Contact: Anel Ruiz
Mayor Rahm Emanuel, Chicago Department of Public Health (CDPH) Commissioner Dr. Julie Morita and the Public Health Institute of Metropolitan Chicago (PHIMC) announced the recipients of the 2018 Healthy Chicago 2.0 Community Seed Grants. The $150,000 grant was presented to six community-based organizations to improve health equity and support community-driven change in North and South Lawndale.
"These Seed Grants support lasting and meaningful health equity, for communities by communities," said Mayor Emanuel. "It is critical that, as a city, we work to systematically address the health challenges that each community may face. Together, we can support better health for everyone."
This year's funding supports a vision for local change, developed and led by the community. Successful applicants, including residents, community-based organizations and other stakeholders, submitted proposals that offered compelling strategies for improving neighborhood conditions that are responsive to the area's unique character, context and challenges. The Seed Grants will help to develop a neighborhood investment model that aligns funding through collaborative strategies and projects that lead to a long-term impact within communities.
"Healthy Chicago 2.0 Seed Grants build upon existing assets to improve the health of our communities," said CDPH Commissioner Julie Morita, M.D. "By tapping into the community plans of North and South Lawndale, we're amplifying community-driven work. We're proud to stand next to our partners as we build stronger and healthier neighborhoods."
Last year, Mayor Emanuel and CDPH awarded $175,000 to five community groups that addressed the conditions that promoteheath in Austin, Armour Square, Englewood, Chicago Lawn and Gage Park. Community groups worked to improve access to social services, healthy food and safe public spaces.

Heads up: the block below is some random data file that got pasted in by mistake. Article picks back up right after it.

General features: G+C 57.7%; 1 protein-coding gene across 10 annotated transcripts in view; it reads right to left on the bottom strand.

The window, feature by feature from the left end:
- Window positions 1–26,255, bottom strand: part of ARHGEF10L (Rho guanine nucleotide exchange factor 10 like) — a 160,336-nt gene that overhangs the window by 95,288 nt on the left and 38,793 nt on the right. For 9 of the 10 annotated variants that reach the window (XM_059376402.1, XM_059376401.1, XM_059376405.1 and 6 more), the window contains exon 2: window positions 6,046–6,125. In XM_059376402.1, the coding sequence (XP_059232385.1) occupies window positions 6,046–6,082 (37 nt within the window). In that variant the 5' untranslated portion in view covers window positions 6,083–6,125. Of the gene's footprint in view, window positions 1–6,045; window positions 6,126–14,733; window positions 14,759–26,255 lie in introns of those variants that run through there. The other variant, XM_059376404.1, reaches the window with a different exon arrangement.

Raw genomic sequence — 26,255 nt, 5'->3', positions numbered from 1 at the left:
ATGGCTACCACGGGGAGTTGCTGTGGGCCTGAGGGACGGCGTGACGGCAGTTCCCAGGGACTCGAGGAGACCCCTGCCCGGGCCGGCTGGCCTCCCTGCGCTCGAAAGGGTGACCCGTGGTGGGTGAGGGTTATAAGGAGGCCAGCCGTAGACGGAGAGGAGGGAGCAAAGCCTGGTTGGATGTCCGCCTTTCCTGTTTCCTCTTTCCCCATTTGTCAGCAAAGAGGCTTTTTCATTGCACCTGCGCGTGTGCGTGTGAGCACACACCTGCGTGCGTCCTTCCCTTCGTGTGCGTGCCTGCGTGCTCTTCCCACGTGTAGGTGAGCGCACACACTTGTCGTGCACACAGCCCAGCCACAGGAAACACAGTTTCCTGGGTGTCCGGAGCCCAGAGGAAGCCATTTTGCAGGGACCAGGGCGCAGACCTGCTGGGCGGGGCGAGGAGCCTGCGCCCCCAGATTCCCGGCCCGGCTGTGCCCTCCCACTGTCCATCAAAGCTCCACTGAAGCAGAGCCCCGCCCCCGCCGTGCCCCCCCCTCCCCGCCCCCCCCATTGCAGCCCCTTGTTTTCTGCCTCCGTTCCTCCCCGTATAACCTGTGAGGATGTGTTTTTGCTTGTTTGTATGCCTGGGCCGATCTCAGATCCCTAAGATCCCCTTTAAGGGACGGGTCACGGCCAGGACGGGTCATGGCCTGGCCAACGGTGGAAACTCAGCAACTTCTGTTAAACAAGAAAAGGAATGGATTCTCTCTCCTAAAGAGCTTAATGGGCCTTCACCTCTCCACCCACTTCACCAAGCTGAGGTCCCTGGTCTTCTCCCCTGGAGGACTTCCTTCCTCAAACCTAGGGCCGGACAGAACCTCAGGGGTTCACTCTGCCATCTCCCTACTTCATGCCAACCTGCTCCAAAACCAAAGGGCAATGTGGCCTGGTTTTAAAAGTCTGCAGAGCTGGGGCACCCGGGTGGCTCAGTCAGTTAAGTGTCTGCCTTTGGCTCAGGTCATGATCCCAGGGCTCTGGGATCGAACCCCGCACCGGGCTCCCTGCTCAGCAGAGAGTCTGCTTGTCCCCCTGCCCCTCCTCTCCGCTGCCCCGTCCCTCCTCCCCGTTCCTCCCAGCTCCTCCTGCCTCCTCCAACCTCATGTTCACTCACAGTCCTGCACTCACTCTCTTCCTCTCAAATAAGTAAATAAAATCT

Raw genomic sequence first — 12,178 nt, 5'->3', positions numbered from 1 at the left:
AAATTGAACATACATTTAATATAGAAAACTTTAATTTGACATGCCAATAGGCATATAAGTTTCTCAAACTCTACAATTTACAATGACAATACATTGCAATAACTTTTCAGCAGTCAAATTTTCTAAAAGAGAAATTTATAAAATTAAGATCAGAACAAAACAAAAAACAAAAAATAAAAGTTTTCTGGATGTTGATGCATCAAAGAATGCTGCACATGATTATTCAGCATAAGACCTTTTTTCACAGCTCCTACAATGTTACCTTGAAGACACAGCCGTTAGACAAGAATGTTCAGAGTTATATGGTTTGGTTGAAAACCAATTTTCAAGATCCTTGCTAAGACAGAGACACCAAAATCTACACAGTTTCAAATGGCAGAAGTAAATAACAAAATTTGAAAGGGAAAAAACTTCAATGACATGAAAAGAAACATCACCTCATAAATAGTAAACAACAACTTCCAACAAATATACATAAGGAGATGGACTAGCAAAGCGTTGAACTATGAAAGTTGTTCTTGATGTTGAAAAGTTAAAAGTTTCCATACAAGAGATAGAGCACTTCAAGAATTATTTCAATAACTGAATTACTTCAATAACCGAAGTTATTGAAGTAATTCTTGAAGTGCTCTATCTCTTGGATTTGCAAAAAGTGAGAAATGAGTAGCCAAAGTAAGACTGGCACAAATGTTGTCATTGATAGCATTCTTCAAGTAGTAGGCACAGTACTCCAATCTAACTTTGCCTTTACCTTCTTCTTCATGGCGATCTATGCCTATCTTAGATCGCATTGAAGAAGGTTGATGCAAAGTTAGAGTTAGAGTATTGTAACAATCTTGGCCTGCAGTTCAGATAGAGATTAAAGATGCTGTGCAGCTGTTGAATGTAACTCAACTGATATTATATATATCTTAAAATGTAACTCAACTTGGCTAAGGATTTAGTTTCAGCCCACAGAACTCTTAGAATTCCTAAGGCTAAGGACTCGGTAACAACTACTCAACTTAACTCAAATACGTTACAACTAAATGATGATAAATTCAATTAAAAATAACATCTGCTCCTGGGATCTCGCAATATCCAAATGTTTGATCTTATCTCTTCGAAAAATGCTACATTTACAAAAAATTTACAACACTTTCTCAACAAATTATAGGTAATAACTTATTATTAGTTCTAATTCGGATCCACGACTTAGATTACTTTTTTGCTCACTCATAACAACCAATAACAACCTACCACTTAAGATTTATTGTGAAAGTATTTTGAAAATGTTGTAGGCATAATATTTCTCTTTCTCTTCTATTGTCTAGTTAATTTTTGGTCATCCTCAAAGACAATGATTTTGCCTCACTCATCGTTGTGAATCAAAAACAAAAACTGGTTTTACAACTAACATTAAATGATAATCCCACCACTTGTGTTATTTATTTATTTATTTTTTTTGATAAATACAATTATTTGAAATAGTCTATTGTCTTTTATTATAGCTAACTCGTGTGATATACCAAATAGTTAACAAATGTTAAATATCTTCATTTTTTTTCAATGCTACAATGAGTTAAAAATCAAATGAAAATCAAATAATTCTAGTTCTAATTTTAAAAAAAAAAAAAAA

"We are excited to partner with CDPH for the third year in awarding the Healthy Chicago 2.0 Seed Grants," Karen A. Reitan, PHIMC Executive Director, said. "This year's funding supports projects that have been identified as part of a community-driven vision for change in North and South Lawndale. By focusing funding on these two communities, the Seed Grants will help to develop a neighborhood investment model that leverages resources for lasting impact and can be replicated throughout the city."
Launched in 2016, Healthy Chicago 2.0 is the city's four-year community health improvement plan. The plan focuses on ensuring Chicago is a city with strong communities and collaborative stakeholders, where all residents enjoy equitable access to resources, opportunities and environments that maximize their health and well-being. Healthy Chicago 2.0 serves as the start for a new movement dedicated to improving health equity and making Chicago a connected, vibrant and healthy city for all residents.
A total of $150,000 in Seed funding has been awarded for 2018. See the full list of grantees and project summaries below:
||South Lawndale (Little Village)
||Advance planning for the creation of a local community farmers market and improve the infrastructure of existing gardens to increase green space for community use and access to affordable healthy foods.
|I AM ABLE Center for Family Development, Inc.
||Engage North Lawndale youth to expand and implement the Traveling Youth Trauma Initiative (TYTI) and develop Trauma Informed Care (TIC) resources for students, families, and communities members to address the violence and trauma faced by North Lawndale youth.
|Noble Network of Charter Schools
||Develop and implement a robust life sciences curriculum focused on food production and entrepreneurship that engages youth in experiential learning by harvesting vegetables and managing the sale of produce in the community in order to increase access to affordable, healthy food.
|Telpochcalli Community Education Project (TCEP)
||South Lawndale (Little Village)
||Host research forums and develop the Research Community Partnership Forum to build community capacity to understand and design a balanced community research infrastructure where academia is responsive to the needs and interests of the community.